Research has shown that happy employees are productive employees. One of the key factors contributing to job satisfaction is an employee’s feeling of value; their feeling of being trusted to make and take decisions and to have the freedom to find their own solutions to any work-related issues that may arise. In other words, a sense of empowerment in the workplace. In fact, employee empowerment is paramount to achieving organisational goals.
Leaders globally are realising that people are their biggest
and most valuable asset and that employee ‘buy in’ is critical for a successful
For many leaders, this is not easy. Empowering employees is
a leadership skill. Historically, work cultures have adopted a top-down
leadership approach, where the leader’s style is authoritarian in nature,
delegating tasks and giving direction. The last decade has seen a shift in this
A distinction has been made between delegation and
empowerment. Delegation is the simple assigning of tasks, whilst empowerment aims to give an
employee more autonomy with the aim of developing commitment, enthusiasm and
According to an article in Forbes Magazine, companies like Google, Disney and Four Seasons are leading the way in working towards empowering their employees. Four Seasons was even awarded Fortune’s 2017 “Great Place of Work Legend,” as it’s employees named it employer-of-choice for the twentieth consecutive year.
Ed Evans, Four Seasons Executive Vice President and CHRO, attributes the company’s success to its employees and culture: “The same level of care that we extend to our guests applies to our people. By empowering our employees and giving them the tools and trust needed to succeed, they in turn, carry our values forward, connecting deeply with our guests and creating the memorable experiences that Four Seasons is known for,” he said in reaction to the award.
One of the key skills of a leader is to listen and understand each employee’s expectations. Of course, in large organisations, this should be done by Team Leaders or department heads. It’s important to realise that every employee is not in a position to take on the role of a more autonomous decision-maker and there may be a number of factors for this, e.g. time constraints, personality, and professional goals. The real skill of a leader is revealed when he or she is able to identify and empower those employees who both want and need autonomy in order to shine and be the best they can be.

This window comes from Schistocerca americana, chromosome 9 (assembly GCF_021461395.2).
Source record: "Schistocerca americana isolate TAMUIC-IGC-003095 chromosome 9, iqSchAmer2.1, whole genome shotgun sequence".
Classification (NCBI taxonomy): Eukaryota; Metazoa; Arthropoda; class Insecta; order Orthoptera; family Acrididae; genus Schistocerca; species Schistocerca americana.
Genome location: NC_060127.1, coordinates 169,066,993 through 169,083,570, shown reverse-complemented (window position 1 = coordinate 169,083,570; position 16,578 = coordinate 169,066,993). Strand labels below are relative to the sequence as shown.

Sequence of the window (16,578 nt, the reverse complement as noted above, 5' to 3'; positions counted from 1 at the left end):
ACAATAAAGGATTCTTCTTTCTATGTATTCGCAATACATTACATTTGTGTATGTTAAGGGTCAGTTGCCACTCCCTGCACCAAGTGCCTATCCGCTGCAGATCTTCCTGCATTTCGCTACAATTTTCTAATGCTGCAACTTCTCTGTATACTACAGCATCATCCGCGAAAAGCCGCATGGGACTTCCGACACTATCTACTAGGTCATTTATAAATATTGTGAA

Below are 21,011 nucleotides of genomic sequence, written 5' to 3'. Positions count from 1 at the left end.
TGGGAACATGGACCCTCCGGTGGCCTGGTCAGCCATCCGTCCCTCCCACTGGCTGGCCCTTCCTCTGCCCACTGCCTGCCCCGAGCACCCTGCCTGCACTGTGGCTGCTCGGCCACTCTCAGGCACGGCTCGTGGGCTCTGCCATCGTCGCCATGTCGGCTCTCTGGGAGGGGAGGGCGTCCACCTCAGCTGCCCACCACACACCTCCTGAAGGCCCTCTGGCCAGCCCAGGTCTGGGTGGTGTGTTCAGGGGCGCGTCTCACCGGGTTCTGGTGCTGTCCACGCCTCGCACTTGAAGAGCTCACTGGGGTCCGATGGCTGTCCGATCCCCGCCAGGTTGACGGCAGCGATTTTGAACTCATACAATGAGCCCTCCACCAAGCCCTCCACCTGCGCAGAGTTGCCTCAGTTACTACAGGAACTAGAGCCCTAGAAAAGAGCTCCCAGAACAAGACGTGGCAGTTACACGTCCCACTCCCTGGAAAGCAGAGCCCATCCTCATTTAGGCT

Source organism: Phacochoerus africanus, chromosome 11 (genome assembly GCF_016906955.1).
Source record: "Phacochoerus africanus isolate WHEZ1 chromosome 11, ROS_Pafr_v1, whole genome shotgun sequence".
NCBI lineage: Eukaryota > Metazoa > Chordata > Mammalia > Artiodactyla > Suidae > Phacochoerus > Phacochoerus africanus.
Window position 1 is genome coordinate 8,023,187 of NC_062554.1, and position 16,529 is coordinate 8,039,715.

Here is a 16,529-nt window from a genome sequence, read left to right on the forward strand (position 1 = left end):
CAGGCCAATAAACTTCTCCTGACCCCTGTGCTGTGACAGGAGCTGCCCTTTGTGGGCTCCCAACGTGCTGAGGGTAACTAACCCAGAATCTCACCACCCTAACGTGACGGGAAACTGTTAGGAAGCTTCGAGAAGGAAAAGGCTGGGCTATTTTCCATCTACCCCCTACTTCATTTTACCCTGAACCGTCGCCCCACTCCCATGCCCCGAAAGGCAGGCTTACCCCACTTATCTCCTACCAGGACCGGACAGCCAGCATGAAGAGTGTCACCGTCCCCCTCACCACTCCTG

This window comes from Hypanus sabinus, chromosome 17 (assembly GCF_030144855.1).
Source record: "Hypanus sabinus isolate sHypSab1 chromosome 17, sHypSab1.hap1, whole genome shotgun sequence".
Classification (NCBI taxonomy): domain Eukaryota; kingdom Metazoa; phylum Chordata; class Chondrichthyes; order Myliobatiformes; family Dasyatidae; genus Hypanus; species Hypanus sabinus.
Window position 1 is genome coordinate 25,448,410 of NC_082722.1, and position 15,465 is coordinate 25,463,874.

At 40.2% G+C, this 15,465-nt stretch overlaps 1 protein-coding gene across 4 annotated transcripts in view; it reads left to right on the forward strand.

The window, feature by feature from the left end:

For these employees it is critical to create the space for conversations and building trust where employees feel that they are being heard and that their decisions are being trusted by management to solve problems. This is what gets employee ‘buy in;’ the feeling that their decisions and opinions play a role in the ‘big picture’ of the company.
Holding employees accountable for their successes and failures also often instills a high level of trust and pride, giving them an emotional commitment towards the company or organisation as a whole.
The role of the person in the leadership position is almost
that of a mentor or coach, nurturing and guiding employees through their own
autonomous decision making and striking the delicate balance between empowering
and passing on responsibility. The process of empowerment must be seen by
employees as a process for their development and to add value to the
organisation, rather than a leader shirking responsibility. Again, the skill of
the leader, his/her communication approach and relationship with employees will
play a factor in how the empowerment process is perceived in the organisation.
In summary, employees who feel empowered by their leaders
and organisations feel a greater sense of job satisfaction and commitment
resulting in better job performance.
I thought I’d finish this article with a fun (not to be taken too seriously) quiz on – “What’s your potential to be an Empowering Leader?” It would be great to hear your scores.
If you are in a leadership role and would like to chat on what steps you can take to empower your employees why not book an Orientation Call with me. I might be able to help.